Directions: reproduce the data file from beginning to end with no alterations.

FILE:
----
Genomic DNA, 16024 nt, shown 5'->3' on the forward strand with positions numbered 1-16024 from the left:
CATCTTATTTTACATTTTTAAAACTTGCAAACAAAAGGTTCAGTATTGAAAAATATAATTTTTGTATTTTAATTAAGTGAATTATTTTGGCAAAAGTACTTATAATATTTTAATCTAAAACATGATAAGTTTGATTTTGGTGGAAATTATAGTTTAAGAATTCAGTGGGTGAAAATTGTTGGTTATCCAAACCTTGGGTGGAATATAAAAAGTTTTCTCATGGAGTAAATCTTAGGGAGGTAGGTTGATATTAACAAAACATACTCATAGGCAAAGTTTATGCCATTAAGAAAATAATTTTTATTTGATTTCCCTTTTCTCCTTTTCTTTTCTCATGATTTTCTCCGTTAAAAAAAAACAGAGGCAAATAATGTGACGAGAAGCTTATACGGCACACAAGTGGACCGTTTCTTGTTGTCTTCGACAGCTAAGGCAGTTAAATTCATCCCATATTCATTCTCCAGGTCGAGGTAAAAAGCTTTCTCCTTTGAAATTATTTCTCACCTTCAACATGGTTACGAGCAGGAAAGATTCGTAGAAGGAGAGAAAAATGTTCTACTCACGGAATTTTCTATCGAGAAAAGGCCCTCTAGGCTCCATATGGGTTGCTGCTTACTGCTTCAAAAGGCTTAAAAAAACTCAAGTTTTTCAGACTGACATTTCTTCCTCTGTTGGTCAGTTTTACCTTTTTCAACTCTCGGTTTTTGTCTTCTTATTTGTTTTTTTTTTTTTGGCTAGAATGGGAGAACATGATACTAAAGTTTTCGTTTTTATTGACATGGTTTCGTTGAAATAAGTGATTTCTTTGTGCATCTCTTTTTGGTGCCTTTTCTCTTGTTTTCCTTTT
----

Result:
Genomic DNA, 16024 nt, shown 5'->3' on the forward strand with positions numbered 1-16024 from the left:
CATCTTATTTTACATTTTTAAAACTTGCAAACAAAAGGTTCAGTATTGAAAAATATAATTTTTGTATTTTAATTAAGTGAATTATTTTGGCAAAAGTACTTATAATATTTTAATCTAAAACATGATAAGTTTGATTTTGGTGGAAATTATAGTTTAAGAATTCAGTGGGTGAAAATTGTTGGTTATCCAAACCTTGGGTGGAATATAAAAAGTTTTCTCATGGAGTAAATCTTAGGGAGGTAGGTTGATATTAACAAAACATACTCATAGGCAAAGTTTATGCCATTAAGAAAATAATTTTTATTTGATTTCCCTTTTCTCCTTTTCTTTTCTCATGATTTTCTCCGTTAAAAAAAAACAGAGGCAAATAATGTGACGAGAAGCTTATACGGCACACAAGTGGACCGTTTCTTGTTGTCTTCGACAGCTAAGGCAGTTAAATTCATCCCATATTCATTCTCCAGGTCGAGGTAAAAAGCTTTCTCCTTTGAAATTATTTCTCACCTTCAACATGGTTACGAGCAGGAAAGATTCGTAGAAGGAGAGAAAAATGTTCTACTCACGGAATTTTCTATCGAGAAAAGGCCCTCTAGGCTCCATATGGGTTGCTGCTTACTGCTTCAAAAGGCTTAAAAAAACTCAAGTTTTTCAGACTGACATTTCTTCCTCTGTTGGTCAGTTTTACCTTTTTCAACTCTCGGTTTTTGTCTTCTTATTTGTTTTTTTTTTTTTGGCTAGAATGGGAGAACATGATACTAAAGTTTTCGTTTTTATTGACATGGTTTCGTTGAAATAAGTGATTTCTTTGTGCATCTCTTTTTGGTGCCTTTTCTCTTGTTTTCCTTTT